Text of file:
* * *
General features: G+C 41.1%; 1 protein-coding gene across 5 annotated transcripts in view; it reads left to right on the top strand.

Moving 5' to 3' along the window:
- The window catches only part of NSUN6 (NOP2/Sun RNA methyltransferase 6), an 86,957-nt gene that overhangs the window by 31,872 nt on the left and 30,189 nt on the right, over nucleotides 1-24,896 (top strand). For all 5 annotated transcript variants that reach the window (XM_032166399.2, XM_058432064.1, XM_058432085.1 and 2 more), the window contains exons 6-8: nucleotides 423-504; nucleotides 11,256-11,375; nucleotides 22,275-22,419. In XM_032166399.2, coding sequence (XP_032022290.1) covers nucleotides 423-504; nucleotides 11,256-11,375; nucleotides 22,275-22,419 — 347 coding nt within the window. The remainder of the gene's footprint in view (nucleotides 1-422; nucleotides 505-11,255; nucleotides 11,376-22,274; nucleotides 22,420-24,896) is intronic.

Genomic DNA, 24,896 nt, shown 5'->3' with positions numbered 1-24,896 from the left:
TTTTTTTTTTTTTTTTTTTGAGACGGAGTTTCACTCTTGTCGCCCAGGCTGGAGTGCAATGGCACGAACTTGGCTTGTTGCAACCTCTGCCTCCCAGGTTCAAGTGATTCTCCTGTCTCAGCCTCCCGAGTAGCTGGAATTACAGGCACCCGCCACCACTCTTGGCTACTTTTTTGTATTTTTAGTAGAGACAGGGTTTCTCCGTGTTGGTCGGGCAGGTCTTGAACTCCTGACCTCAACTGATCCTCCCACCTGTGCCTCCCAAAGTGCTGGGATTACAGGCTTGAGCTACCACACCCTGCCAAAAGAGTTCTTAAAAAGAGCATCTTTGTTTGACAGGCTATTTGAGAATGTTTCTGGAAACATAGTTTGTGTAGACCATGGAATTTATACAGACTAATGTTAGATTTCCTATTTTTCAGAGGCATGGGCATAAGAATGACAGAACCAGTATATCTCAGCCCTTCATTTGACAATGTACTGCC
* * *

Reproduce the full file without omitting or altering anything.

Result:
General features: G+C 41.1%; 1 protein-coding gene across 5 annotated transcripts in view; it reads left to right on the top strand.

Moving 5' to 3' along the window:
- The window catches only part of NSUN6 (NOP2/Sun RNA methyltransferase 6), an 86,957-nt gene that overhangs the window by 31,872 nt on the left and 30,189 nt on the right, over nucleotides 1-24,896 (top strand). For all 5 annotated transcript variants that reach the window (XM_032166399.2, XM_058432064.1, XM_058432085.1 and 2 more), the window contains exons 6-8: nucleotides 423-504; nucleotides 11,256-11,375; nucleotides 22,275-22,419. In XM_032166399.2, coding sequence (XP_032022290.1) covers nucleotides 423-504; nucleotides 11,256-11,375; nucleotides 22,275-22,419 — 347 coding nt within the window. The remainder of the gene's footprint in view (nucleotides 1-422; nucleotides 505-11,255; nucleotides 11,376-22,274; nucleotides 22,420-24,896) is intronic.

Genomic DNA, 24,896 nt, shown 5'->3' with positions numbered 1-24,896 from the left:
TTTTTTTTTTTTTTTTTTTGAGACGGAGTTTCACTCTTGTCGCCCAGGCTGGAGTGCAATGGCACGAACTTGGCTTGTTGCAACCTCTGCCTCCCAGGTTCAAGTGATTCTCCTGTCTCAGCCTCCCGAGTAGCTGGAATTACAGGCACCCGCCACCACTCTTGGCTACTTTTTTGTATTTTTAGTAGAGACAGGGTTTCTCCGTGTTGGTCGGGCAGGTCTTGAACTCCTGACCTCAACTGATCCTCCCACCTGTGCCTCCCAAAGTGCTGGGATTACAGGCTTGAGCTACCACACCCTGCCAAAAGAGTTCTTAAAAAGAGCATCTTTGTTTGACAGGCTATTTGAGAATGTTTCTGGAAACATAGTTTGTGTAGACCATGGAATTTATACAGACTAATGTTAGATTTCCTATTTTTCAGAGGCATGGGCATAAGAATGACAGAACCAGTATATCTCAGCCCTTCATTTGACAATGTACTGCC